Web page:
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Explaining Why So Many Households Do Not Save

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  • Annamaria Lusardi

Abstract

There are vast differences in wealth holdings, even among households in similar age groups. In addition, a large percentage of U.S. households arrive close to retirement with little or no wealth. While many explanations can be found to rationalize these facts, approximately thirty percent of households whose head is close to retirement have done little or no planning for retirement. Planning is shaped by the experience of other individuals: individuals learn to plan for retirement from older siblings. They also learn from the experience of old parents. In particular, unpleasant events, such as financial difficulties and health shocks at the end of life, provide incentives toward planning. In addition, planning affects wealth levels as well as portfolio choice. Individuals who plan are more likely to hold large amounts of wealth and to invest their wealth holdings in high return assets, such as stocks. Thus, planning plays an important role in explaining the saving behavior of many households.

Suggested Citation

  • Annamaria Lusardi, 2000. "Explaining Why So Many Households Do Not Save," JCPR Working Papers 203, Northwestern University/University of Chicago Joint Center for Poverty Research.
  • Handle: RePEc:wop:jopovw:203
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    Cited by:

    1. Andrea Repetto, 2001. "Incentivos al ahorro personal: Lecciones de la economía del comportamiento," Central Banking, Analysis, and Economic Policies Book Series, in: Felipe Morandé & Rodrigo Vergara & Norman Loayza (Series Editor) & Klaus Schmidt-Hebbel (Series Edit (ed.),Análisis Empírico del Ahorro en Chile, edition 1, volume 1, chapter 7, pages 191-240, Central Bank of Chile.
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    6. Luca Agnello & Nikola Altiparmakov & Michal Andrle & Maria Grazia Attinasi & Jan Babeck� & Salvador Barrios & John Bluedorn & Vladimir Borgy & Othman Bouabdallah & Andries Brandsma & Adi Brender & V, 2016. "Beyond the austerity dispute: new priorities for fiscal policy," Workshop and Conferences 20, Bank of Italy, Economic Research and International Relations Area.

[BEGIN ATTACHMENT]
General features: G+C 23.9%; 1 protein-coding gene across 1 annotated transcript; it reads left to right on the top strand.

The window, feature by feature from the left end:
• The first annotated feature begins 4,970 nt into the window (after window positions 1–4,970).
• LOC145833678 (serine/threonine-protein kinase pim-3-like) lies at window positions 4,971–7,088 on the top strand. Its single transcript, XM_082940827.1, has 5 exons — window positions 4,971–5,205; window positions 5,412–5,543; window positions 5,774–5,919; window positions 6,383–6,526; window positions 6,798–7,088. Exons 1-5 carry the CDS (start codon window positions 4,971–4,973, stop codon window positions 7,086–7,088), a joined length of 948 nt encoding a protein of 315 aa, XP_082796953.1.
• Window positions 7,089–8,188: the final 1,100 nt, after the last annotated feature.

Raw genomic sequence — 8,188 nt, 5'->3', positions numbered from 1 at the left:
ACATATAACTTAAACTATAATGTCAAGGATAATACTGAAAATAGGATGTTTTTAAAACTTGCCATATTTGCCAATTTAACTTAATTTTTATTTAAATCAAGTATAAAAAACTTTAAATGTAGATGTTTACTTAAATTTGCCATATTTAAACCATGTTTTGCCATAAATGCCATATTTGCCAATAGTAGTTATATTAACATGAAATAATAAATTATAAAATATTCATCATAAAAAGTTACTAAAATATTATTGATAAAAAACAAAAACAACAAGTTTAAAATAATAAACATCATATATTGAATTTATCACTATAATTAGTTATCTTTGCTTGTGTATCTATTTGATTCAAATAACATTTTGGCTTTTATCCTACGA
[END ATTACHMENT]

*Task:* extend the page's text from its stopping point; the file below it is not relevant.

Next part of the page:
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    11. Erik Hurst, 2004. "Grasshoppers, Ants and Pre-Retirement Wealth: A Test of Permanent Income Consumers," Working Papers wp088, University of Michigan, Michigan Retirement Research Center.
    12. B. Douglas Bernheim & Jonathan Skinner & Steven Weinberg, 2001. "What Accounts for the Variation in Retirement Wealth among U.S. Households?," American Economic Review, American Economic Association, vol. 91(4), pages 832-857, September.
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    16. Normann, Marcel & Langer, Thomas, 2001. "Altersvorsorge, Konsumwunsch und mangelnde Selbstdisziplin : zur Relevanz deskriptiver Theorien für die Gestaltung von Altersvorsorgeprodukten," Papers 01-40, Sonderforschungsbreich 504.
    17. Shapiro, Joel & Wu, Stephen, 2011. "Fatalism and savings," Journal of Behavioral and Experimental Economics (formerly The Journal of Socio-Economics), Elsevier, vol. 40(5), pages 645-651.
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    23. Fang Yang, 2005. "Accounting for the heterogeneity in retirement wealth," Working Papers 638, Federal Reserve Bank of Minneapolis.
    24. Margaret Clancy & Jami Curley & Michal Grinstein-Weiss & Lissa Johnson & Mark Schreiner & Michael Sherraden & Min Zhan, 2001. "Asset accumulation in low-resource households: evidence from individual development accounts," Proceedings 799, Federal Reserve Bank of Chicago.
    25. Normann, Marcel & Langer, Thomas, 2001. "Altersvorsorge, Konsumwunsch und mangelnde Selbstdisziplin: Zur Relevanz deskriptiver Theorien für die Gestaltung von Altersvorsorgeprodukten," Sonderforschungsbereich 504 Publications 01-40, Sonderforschungsbereich 504, Universität Mannheim;Sonderforschungsbereich 504, University of Mannheim.

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